It’s all about the test: Counting COVID-19 deaths *updated*

Who is and is not being counted in this daily reported figure? What are the regional variations and why? We explain below.

Two sets of COVID-19 data are regularly being produced:

(1) Daily reports on the deaths of people who had tested positive for the virus (mostly dying in hospital, though may include some people discharged to care homes); and
(2) Weekly reports based on COVID-19 being listed on death certificates no matter where the person died — but there’s a delay to account for the registration process. (The Northern Ireland Statistics & Research Agency intend to provide a further level of breakdown to include deaths in care homes.)

The Downside of Success – Coping with our increasing tourist numbers…

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Over the past number of years, Northern Ireland’s tourism industry has maintained a steady growth and our visitor attractions have continued to become more popular than ever. These high levels of tourism are a relatively new phenomenon for the region and perhaps not one we have yet learnt how to deal with properly. In 2017 there were an estimated 4.9 million overnight trips in Northern Ireland, the highest estimates on record. Many of our most popular visitor attractions are purpose-built …

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The serious business of statistics

When something you hear makes you burst out laughing, you know it’s time to write a blog. In this case, I was listening to “the biggest show in the country” on the subject of Boris Johnson and his peddling of the myth that once Brexit is achieved there will be £350m a week available for the NHS. Indeed, Sir David Norgrove, the Chair of the UK Statistics Authority took the unprecedented step of writing to the foreign secretary to say …

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Poverty, deprivation, identity and voting, a desire for integration, and who funds peace building?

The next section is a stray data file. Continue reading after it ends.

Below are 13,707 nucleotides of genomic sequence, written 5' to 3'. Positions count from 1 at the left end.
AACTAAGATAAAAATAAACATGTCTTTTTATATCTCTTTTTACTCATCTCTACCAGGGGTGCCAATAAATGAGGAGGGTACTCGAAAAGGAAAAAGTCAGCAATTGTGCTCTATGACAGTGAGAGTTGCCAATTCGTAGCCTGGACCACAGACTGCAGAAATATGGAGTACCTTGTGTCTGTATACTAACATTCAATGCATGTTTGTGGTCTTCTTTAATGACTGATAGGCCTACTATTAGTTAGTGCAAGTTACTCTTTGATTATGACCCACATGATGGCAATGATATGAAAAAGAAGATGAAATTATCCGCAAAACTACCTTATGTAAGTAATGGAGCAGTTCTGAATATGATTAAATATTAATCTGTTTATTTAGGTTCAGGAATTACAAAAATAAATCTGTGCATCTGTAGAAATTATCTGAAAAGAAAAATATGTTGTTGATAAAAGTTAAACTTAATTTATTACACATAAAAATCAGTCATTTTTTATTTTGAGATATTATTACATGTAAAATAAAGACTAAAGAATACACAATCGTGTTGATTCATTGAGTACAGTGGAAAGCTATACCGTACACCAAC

As posted earlier, the Community Relations Council’s first Northern Ireland Peace Monitoring Report was published today. It includes a handy reminder of the main moments since 1974 when ‘the hand of history’ has been on the peace process as well as an overview of the demography of Northern Ireland and a profile of its workforce. Amongst population figures, communal identity breakdown charts and graphs of productivity and living standards, one table explains that compared to the UK as a whole, …

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Painting a picture of the peace process by numbers – CRC’s NI Peace Monitoring Report

Almost £100m a year has been granted for peace-building in Northern Ireland and the six border counties of the Republic since 1987. The number of incidents of paramilitary violence decreased between 2010 and 2011. The PSNI clearance rate for crimes such as paramilitary assaults/punishment beatings in 2011 was only 4%. Northern Ireland has the highest percentage of adults of working age in the UK with no educational qualifications: 20%, compared with 10% of the UK as a whole. The overwhelming …

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Charting the Assembly election candidates

Number of parties standing in each constituency along with number of independents in 2011 Assembly election

Following on the nominations announcement, we now know that Belfast East will have 17 candidates listed on its long ballot paper. Belfast South and Belfast West are next largest with 14 candidates each. South Antrim will have the shortest ballot papers with only 10 candidates listed. Just five constituencies have all six “sitting” MLAs standing again for re-election – Belfast North/South/West, Newry and Armagh, and South Antrim. Four constituencies have just four of their existing MLAs fighting to be elected. …

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Poorly spun electoral yarn

I like a bit of spinning and manipulation during an election, it’s a dirty business and most parties are up for some deceit and/or dishonesty. Though Alliance are pushing their luck a bit with the claim ‘It’s Naomi or Robinson’ in their election cartoon – the claim is supported with the essentially correct statistic that only 52 votes separated them in 2007. Though it completely masks the fact that the total DUP vote of 11,155 dwarfed Alliance’s 5,583 and even the UUP were …

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